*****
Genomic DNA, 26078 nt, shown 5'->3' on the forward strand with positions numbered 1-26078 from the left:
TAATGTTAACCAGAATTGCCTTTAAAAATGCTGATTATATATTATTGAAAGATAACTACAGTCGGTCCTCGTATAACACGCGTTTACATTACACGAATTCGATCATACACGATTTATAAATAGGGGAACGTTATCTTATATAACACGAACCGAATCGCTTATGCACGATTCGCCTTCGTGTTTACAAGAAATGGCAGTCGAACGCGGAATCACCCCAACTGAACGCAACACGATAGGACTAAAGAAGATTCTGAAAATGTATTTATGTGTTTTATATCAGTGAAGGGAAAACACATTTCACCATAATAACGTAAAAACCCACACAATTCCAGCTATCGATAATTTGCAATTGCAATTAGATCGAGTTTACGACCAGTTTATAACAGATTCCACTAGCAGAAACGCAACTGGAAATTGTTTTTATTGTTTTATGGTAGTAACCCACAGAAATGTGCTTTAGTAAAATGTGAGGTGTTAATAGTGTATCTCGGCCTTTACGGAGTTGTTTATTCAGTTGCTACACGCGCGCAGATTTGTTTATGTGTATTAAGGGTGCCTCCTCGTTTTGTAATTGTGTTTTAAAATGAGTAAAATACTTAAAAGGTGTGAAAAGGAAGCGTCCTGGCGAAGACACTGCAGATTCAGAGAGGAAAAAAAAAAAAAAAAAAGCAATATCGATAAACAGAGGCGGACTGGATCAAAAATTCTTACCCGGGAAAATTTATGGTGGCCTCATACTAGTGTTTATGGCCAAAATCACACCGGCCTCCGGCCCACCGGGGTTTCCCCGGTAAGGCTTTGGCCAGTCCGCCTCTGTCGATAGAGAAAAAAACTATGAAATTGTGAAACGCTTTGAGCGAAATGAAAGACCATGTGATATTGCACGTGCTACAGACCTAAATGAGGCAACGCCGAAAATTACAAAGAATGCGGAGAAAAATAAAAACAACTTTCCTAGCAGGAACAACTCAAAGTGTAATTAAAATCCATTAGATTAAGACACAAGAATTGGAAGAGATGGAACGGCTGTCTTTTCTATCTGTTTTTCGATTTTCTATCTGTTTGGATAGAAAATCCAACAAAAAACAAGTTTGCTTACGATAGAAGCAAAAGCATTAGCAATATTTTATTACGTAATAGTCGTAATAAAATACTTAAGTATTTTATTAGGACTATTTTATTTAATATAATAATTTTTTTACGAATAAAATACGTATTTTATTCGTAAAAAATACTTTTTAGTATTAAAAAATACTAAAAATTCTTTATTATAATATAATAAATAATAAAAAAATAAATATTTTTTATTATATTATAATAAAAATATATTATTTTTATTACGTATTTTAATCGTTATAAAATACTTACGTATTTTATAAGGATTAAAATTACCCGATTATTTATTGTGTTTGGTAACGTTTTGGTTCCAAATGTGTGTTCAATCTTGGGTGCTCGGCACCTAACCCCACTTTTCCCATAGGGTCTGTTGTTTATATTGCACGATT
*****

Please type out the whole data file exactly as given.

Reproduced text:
Genomic DNA, 26078 nt, shown 5'->3' on the forward strand with positions numbered 1-26078 from the left:
TAATGTTAACCAGAATTGCCTTTAAAAATGCTGATTATATATTATTGAAAGATAACTACAGTCGGTCCTCGTATAACACGCGTTTACATTACACGAATTCGATCATACACGATTTATAAATAGGGGAACGTTATCTTATATAACACGAACCGAATCGCTTATGCACGATTCGCCTTCGTGTTTACAAGAAATGGCAGTCGAACGCGGAATCACCCCAACTGAACGCAACACGATAGGACTAAAGAAGATTCTGAAAATGTATTTATGTGTTTTATATCAGTGAAGGGAAAACACATTTCACCATAATAACGTAAAAACCCACACAATTCCAGCTATCGATAATTTGCAATTGCAATTAGATCGAGTTTACGACCAGTTTATAACAGATTCCACTAGCAGAAACGCAACTGGAAATTGTTTTTATTGTTTTATGGTAGTAACCCACAGAAATGTGCTTTAGTAAAATGTGAGGTGTTAATAGTGTATCTCGGCCTTTACGGAGTTGTTTATTCAGTTGCTACACGCGCGCAGATTTGTTTATGTGTATTAAGGGTGCCTCCTCGTTTTGTAATTGTGTTTTAAAATGAGTAAAATACTTAAAAGGTGTGAAAAGGAAGCGTCCTGGCGAAGACACTGCAGATTCAGAGAGGAAAAAAAAAAAAAAAAAAGCAATATCGATAAACAGAGGCGGACTGGATCAAAAATTCTTACCCGGGAAAATTTATGGTGGCCTCATACTAGTGTTTATGGCCAAAATCACACCGGCCTCCGGCCCACCGGGGTTTCCCCGGTAAGGCTTTGGCCAGTCCGCCTCTGTCGATAGAGAAAAAAACTATGAAATTGTGAAACGCTTTGAGCGAAATGAAAGACCATGTGATATTGCACGTGCTACAGACCTAAATGAGGCAACGCCGAAAATTACAAAGAATGCGGAGAAAAATAAAAACAACTTTCCTAGCAGGAACAACTCAAAGTGTAATTAAAATCCATTAGATTAAGACACAAGAATTGGAAGAGATGGAACGGCTGTCTTTTCTATCTGTTTTTCGATTTTCTATCTGTTTGGATAGAAAATCCAACAAAAAACAAGTTTGCTTACGATAGAAGCAAAAGCATTAGCAATATTTTATTACGTAATAGTCGTAATAAAATACTTAAGTATTTTATTAGGACTATTTTATTTAATATAATAATTTTTTTACGAATAAAATACGTATTTTATTCGTAAAAAATACTTTTTAGTATTAAAAAATACTAAAAATTCTTTATTATAATATAATAAATAATAAAAAAATAAATATTTTTTATTATATTATAATAAAAATATATTATTTTTATTACGTATTTTAATCGTTATAAAATACTTACGTATTTTATAAGGATTAAAATTACCCGATTATTTATTGTGTTTGGTAACGTTTTGGTTCCAAATGTGTGTTCAATCTTGGGTGCTCGGCACCTAACCCCACTTTTCCCATAGGGTCTGTTGTTTATATTGCACGATT